Elton John's Last Performance: 'The Final Song'
- Legendary music icon, Elton John, 75, is closing out his final North American performance with the “Elton John Live: Farewell from Dodger Stadium” special on Disney+.
- The singer is a prostate cancer survivor; he was diagnosed with prostate cancer in 2017 and treated it with surgery.
- Prostate-specific antigen (PSA) tests screen for this disease; men with an average risk of the disease should begin screening for it at age 50.
Elton is currently on his farewell tour, Farewell Yellow Brick Road, and recently shared with the crowd this would be his final tour citing his age and wanting to spend more time with his kids.Read More
His latest album, The Lockdown Sessions, which was released in 2021 and reached #1 in the UK, is his 32nd studio album. The album includes hits like “Cold Heart” with pop star Dua Lipa and other star-studded collaborators, such as Young Thug, Nicki Minaj, Miley Cyrus, Yo-Yo Ma, Lil Nas X, Eddie Vedder, Stevie Wonder, Stevie Nicks, Glen Campbell, and more.
Dua Lipa, Kiki Dee and Brandi Carlile will join him on stage during the final performance at Dodgers stadium, according to a release by Disney+. The hour long special “will feature legendary moments from Elton John’s career and include a live simulcast of Elton John’s final song and closing remarks during his last performance,” it said.
Elton’s Journey With Prostate Cancer
Elton was diagnosed with prostate cancer in 2017, and subsequently was treated with surgery to remove his prostate. Though the surgery was successful, it led to complications and ten days after his procedure John got an infection.
John later revealed he spent 11 days in the hospital fighting for his life. “I didn’t really know how close to death I was,” John wrote in his autobiography Me. “I was ill because I kept saying, ‘Please let me get well. I want to see my kids.’ But I had tubes coming out of every part of my body, and it took me seven weeks to recover from that when I went home.”
But after the iconic singer recovered, he didn’t let cancer slow him down – he continued on with his touring. John even admitted that he wore a diaper while performing on stage after his operation.
“If only they knew,” Elton said in a 2019 interview with Graham Norton for the BBC, referring to the audience members, “at that moment I was pissing myself.”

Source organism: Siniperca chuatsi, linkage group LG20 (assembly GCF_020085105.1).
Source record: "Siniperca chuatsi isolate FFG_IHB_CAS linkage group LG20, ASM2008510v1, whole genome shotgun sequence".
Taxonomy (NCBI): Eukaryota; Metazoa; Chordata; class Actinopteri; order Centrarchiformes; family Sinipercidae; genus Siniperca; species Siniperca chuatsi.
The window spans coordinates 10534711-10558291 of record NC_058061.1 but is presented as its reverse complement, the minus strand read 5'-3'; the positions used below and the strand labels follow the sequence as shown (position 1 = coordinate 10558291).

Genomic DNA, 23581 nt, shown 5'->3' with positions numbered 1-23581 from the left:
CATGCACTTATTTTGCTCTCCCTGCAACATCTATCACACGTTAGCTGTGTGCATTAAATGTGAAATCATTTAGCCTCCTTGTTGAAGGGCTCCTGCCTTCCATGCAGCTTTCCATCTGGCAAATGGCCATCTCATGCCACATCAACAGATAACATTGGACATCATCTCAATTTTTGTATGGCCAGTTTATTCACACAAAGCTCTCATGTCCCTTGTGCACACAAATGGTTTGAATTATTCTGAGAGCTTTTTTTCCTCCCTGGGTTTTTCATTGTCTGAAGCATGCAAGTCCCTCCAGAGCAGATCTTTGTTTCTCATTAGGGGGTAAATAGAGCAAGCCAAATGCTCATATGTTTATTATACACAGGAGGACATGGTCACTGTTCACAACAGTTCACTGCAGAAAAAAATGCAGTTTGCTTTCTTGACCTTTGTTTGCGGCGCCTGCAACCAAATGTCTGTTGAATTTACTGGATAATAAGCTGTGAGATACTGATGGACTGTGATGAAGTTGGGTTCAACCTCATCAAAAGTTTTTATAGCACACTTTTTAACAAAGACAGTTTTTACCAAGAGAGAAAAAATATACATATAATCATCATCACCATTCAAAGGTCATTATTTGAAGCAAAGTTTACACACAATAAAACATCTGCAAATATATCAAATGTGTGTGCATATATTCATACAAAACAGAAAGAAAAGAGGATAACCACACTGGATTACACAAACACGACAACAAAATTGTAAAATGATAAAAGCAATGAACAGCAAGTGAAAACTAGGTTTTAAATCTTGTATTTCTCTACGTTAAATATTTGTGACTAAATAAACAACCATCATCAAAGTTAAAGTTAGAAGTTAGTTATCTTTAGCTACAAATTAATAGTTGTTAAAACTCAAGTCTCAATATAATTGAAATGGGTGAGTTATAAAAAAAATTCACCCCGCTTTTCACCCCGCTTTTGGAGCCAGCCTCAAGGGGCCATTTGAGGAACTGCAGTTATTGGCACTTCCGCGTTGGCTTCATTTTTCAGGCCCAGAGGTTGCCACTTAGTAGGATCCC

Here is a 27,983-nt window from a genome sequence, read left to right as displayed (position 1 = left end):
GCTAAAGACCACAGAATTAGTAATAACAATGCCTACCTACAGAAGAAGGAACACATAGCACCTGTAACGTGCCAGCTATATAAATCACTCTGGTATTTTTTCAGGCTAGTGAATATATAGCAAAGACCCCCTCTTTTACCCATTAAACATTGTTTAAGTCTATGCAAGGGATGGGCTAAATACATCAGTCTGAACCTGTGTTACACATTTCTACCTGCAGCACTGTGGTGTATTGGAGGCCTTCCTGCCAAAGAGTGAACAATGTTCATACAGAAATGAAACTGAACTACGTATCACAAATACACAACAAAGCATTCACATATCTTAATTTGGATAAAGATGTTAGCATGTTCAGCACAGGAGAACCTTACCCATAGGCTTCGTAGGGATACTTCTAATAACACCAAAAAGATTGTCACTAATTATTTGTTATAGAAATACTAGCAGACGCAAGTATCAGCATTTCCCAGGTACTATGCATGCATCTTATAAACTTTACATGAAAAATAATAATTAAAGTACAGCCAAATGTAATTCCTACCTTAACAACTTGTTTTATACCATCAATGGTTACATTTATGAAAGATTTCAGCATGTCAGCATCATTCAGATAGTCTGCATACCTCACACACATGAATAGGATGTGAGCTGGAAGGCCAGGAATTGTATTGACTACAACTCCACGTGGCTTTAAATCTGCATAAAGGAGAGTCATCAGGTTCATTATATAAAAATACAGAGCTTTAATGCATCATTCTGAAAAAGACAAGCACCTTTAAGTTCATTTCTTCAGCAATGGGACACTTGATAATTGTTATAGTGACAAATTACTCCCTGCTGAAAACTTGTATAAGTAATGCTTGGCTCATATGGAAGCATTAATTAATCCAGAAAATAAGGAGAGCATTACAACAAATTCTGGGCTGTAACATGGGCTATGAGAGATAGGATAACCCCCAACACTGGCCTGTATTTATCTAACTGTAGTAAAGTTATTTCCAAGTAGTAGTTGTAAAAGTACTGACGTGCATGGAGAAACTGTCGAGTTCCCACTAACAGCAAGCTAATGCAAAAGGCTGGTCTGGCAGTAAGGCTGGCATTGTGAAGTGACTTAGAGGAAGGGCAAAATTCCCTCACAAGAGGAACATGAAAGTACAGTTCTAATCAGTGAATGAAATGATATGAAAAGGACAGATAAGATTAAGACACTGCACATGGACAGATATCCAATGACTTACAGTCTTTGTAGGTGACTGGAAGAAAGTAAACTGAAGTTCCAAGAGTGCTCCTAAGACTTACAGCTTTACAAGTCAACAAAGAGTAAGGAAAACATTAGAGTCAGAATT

Elton’s diagnosis and then near-death experience led him to decide that this would be his final tour.
“It was like being shown a different life, a life I realized I loved more than being on the road,” Elton wrote in his book. “Music was the most wonderful thing, but it still didn’t sound as good as Zachary [his son] chattering about what had happened at Cubs or football practice.”
Prostate Cancer Screening
Elton’s diagnosis is a reminder for men 50 and over to get screened. Prostate cancer is typically detected via prostate-specific antigen (PSA) tests. This screening test measures PSA in the blood, which may indicate the presence of prostate cancer. For men with an average risk of prostate cancer, it’s advised by the American Cancer Society (ACS) to begin screening at 50 for the disease; men with an elevated risk of developing prostate cancer should start screening at 45.
Dr. James Brooks, a urologic oncologist at Stanford Medicine, said in an earlier interview that this is a slow-growing cancer. “Prostate cancer, even when aggressive, is typically slow-growing,” he says. “So the possibility that it could become fatal past the age of 70 is quite low. Still, whether you continue to screen past age 70 is completely up to you and your doctor. In prostate cancer, there are sometimes differing viewpoints and this is one of those times.”
“However, if you are at high-risk (meaning you have a family history or are African-American) many doctors say you should have an initial screening well before 50–some recommend starting at age 40–because the risk is about two to three times higher than average,” says Dr. Brooks.
Signs and Symptoms
Dr. Edwin Posadas, Director of Translational Oncology and the Medical Director of the Urologic Oncology Program at Cedars-Sinai, warns prostate cancer is an odd disease because “it doesn’t have a particular symptom.”
However, there could be changes surrounding urinary function that might be a clue. Are you urinating too much or too little or are waking up at night to go more than usual? These signs could potentially be cancer, but they also could be a urinary tract infection or even an enlargement of the prostate gland (which is not cancer).
“Looking at your urinary health, your sexual health, yeah, those are very important,” said Dr. Posadas. “And if you’re noticing things are different, bring it to your doc, mention it as part of your annual physical to make sure that at least he’s thinking about whether or not you’re at risk for prostate cancer.”
During your regular annual exam, ask about your risk for developing the disease, report any unusual urinary or sexual issues and find out whether you should be tested.
A Treatment Option: Surgery
For Elton and for others, surgery might be the best option for your prostate cancer depending on the stage.
Removing your prostate is “a big operation,” said Dr. Stephen Freedland, Director of the Center for Integrative Research in Cancer and Lifestyle at Cedars-Sinai.
The goal of the surgery is to completely remove the cancer. This can be done with traditional open surgery, laparoscopy or robotic-assisted surgery (which is becoming the norm).
“It’s probably a good month or so until you’re getting back to yourself,” Dr. Freedland warns. And just because it is done robotically “doesn’t make it any less of a big operation.”
With assistance from Joe Kerwin and Anne McCarthy